[November 7, 2023] It was a big big room, dark and eerily quiet. I entered the first-grade classroom on the first day in the autumn of 1959 in a little town with no traffic lights, Mer Rouge, LA., deep in the antebellum south. The teacher showed an 8mm color home video of her class from the previous school year. These kids seemed to be having a good time, smiling and laughing, playing on the playground, painting colorful portraits of their dogs and other animals, and waving at the teacher doing the videotaping. I guess the idea was to put new kids at ease and show us that First Grade would be fun and exciting. It didn’t work for me. I was nervous, and I didn’t like being there one bit.
As I remember, we were all released from school that first day shortly after lunch. The food was good, and the milk was cold and quenched our thirst. Like so many kids starting school for the first time, we thought we were special. We became close to each other, happy, and inspired to learn. We were us, each with a unique anxiety for school despite our mothers telling us we would make new friends, and yes, that did happen. About half the class were farm kids, who attended class only after completing their chores at home. Like me, the rest of our class lived in town and had running water, a bathroom inside the house, and electricity. Some of the farm kids lacked a few of these “necessities.”
While I do recall that first day clearly, the rest of the academic year was unimpressive and a blur. Luck would have it that I did like our teacher. She was in her 40s and married. That’s all I knew about her. We didn’t pry into her life, and I think she appreciated our hands off, and she didn’t pry into our lives either. During recess that first day, we played several group games. Our teacher taught us “Red Rover,” which remained our favorite outdoor game for years. For the game, the class splits into two groups, and when your name is called, you run fast and try to break through the other team who are holding hands. The suspense of waiting for your name to be called is great. We had class officer elections, and I was elected president of my class; even if I cannot remember why or what my classmates thought of me, to give me a chance. I remember learning my ABCs, reading about Dick and Jane, counting to 100, eating properly and with manners with a fork and knife, and how to Square Dance, all very dull. The one part of school I liked was when our teacher read a story, any story, to us as we sat in a big circle around her desk. These stories were all real adventures. My favorite First Grade stories were The Little Red Hen, Goldilocks and the Three Bears, and The Old Lady in the Shoe.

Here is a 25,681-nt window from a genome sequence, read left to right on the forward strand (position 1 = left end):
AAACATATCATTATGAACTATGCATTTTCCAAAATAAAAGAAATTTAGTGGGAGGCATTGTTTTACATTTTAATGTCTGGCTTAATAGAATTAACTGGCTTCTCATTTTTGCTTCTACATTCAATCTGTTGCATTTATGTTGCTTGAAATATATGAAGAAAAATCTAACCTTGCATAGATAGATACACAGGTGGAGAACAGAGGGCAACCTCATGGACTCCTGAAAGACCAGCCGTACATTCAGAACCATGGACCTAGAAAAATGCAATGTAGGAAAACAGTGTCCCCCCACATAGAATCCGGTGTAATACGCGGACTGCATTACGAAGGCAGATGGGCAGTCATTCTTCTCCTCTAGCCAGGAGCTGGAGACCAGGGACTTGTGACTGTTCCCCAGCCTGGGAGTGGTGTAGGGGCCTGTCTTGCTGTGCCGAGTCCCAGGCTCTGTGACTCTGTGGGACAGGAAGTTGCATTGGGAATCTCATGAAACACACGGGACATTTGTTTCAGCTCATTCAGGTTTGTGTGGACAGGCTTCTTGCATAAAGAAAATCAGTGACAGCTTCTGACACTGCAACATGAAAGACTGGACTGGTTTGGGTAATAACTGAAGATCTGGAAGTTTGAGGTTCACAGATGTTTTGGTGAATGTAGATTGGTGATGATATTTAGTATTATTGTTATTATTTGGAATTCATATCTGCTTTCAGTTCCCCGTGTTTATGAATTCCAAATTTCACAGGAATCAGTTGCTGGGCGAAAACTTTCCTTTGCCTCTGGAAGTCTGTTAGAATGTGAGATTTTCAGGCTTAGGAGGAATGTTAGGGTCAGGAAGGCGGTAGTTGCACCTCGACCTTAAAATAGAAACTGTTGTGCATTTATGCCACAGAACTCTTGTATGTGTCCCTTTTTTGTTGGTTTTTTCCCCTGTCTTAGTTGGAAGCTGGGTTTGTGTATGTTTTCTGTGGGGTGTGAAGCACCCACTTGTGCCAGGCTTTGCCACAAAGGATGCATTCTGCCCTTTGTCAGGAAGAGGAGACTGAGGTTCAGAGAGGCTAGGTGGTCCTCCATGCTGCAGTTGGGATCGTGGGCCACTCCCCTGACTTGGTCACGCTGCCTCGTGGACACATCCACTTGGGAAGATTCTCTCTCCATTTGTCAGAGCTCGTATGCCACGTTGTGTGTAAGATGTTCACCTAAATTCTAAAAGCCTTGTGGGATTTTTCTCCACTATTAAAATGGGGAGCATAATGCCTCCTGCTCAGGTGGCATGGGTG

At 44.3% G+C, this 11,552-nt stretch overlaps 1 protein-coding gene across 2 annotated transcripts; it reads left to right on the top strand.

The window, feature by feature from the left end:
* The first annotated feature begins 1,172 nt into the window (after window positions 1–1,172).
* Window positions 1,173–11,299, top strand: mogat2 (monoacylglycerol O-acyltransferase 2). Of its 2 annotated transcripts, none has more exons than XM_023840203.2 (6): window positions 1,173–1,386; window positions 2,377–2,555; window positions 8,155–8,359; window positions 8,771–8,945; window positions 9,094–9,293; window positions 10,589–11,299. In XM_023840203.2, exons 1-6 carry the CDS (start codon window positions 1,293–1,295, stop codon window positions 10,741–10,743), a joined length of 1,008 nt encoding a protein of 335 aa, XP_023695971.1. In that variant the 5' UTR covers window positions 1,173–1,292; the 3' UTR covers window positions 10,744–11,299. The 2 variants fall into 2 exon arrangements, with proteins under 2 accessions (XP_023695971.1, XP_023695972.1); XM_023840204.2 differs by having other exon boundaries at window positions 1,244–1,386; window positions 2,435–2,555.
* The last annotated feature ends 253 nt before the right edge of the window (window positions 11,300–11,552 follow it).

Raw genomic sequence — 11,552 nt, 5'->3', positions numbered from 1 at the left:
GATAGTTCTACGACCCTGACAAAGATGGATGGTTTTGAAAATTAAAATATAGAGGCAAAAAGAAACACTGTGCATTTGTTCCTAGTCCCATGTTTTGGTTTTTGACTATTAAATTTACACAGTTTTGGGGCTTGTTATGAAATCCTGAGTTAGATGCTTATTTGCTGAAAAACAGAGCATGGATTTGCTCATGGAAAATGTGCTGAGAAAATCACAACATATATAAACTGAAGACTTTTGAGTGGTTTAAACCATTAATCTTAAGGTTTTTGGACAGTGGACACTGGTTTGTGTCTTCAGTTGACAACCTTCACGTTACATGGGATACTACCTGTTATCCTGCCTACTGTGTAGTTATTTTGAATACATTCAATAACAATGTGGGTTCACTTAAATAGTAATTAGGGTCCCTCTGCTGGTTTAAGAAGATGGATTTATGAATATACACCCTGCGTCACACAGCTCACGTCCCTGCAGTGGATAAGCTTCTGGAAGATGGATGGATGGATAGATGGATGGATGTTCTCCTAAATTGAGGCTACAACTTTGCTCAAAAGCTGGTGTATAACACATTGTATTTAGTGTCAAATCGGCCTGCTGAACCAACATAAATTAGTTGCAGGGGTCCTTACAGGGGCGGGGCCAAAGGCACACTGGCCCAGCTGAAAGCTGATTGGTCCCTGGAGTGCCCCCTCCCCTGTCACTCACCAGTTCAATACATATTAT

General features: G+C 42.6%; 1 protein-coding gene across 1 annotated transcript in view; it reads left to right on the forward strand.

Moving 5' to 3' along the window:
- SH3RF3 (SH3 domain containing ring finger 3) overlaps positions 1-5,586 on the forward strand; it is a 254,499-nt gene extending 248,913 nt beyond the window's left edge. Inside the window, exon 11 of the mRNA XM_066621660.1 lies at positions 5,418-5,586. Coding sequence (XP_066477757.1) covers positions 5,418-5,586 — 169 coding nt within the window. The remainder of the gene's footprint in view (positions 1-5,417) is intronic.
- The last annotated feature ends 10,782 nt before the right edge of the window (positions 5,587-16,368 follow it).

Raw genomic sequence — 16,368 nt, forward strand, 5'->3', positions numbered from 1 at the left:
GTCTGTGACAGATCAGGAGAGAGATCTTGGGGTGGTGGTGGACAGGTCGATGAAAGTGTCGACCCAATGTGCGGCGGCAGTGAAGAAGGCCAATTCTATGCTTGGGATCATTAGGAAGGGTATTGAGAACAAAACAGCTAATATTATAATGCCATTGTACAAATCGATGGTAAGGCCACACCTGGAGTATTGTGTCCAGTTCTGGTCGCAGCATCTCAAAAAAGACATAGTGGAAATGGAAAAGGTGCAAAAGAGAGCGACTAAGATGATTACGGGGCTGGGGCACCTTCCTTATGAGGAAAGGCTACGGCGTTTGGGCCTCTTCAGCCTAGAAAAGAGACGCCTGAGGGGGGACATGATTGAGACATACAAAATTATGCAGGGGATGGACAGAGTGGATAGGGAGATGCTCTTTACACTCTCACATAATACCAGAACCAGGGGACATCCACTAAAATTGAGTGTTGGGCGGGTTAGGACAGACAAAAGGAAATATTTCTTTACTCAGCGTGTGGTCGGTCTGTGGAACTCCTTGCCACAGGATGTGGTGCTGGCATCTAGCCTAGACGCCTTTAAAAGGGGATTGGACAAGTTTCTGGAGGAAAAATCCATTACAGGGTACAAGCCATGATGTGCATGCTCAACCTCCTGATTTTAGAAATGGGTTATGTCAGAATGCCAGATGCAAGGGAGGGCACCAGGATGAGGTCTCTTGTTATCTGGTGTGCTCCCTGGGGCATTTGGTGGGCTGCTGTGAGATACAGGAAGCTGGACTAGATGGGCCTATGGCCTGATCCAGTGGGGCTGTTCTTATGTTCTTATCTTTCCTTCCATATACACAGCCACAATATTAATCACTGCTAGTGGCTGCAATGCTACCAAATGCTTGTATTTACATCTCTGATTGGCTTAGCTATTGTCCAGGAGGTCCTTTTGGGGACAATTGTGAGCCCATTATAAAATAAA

I walked home from that first day of school and walked into our house. Mom asked me about my day. I didn’t want to talk much about it. Mom seemed to be pleased that I wasn’t too traumatized. I know she cared; she knew I was a bit anxious about my first day. Looking back, I can only see that she actually had an interest in my schooling. Then I went out to play in our yard. No homework. No thoughts about tomorrow, but tomorrow would come quickly as we were immersed in schooling – reading, writing, arithmetic, and comportment. And our class would shrink in size every year from 23 until I finished sixth grade with them, with only 13 in my class when I left in May of 1966. I lived in Mer Rouge for about ten years, much longer than anywhere. Moving from town to town after grade school was hard, leaving my friends behind. We also left our dogs, and all the moving was shocking to my brother, sister, and me.
I’m still in contact today with many of my First Grade classmates from that first day. We are scattered across America, but most are still located nearby where we went that day in the little town of Mer Rouge. That was 64 years ago, nearly to the day I wrote this letter.
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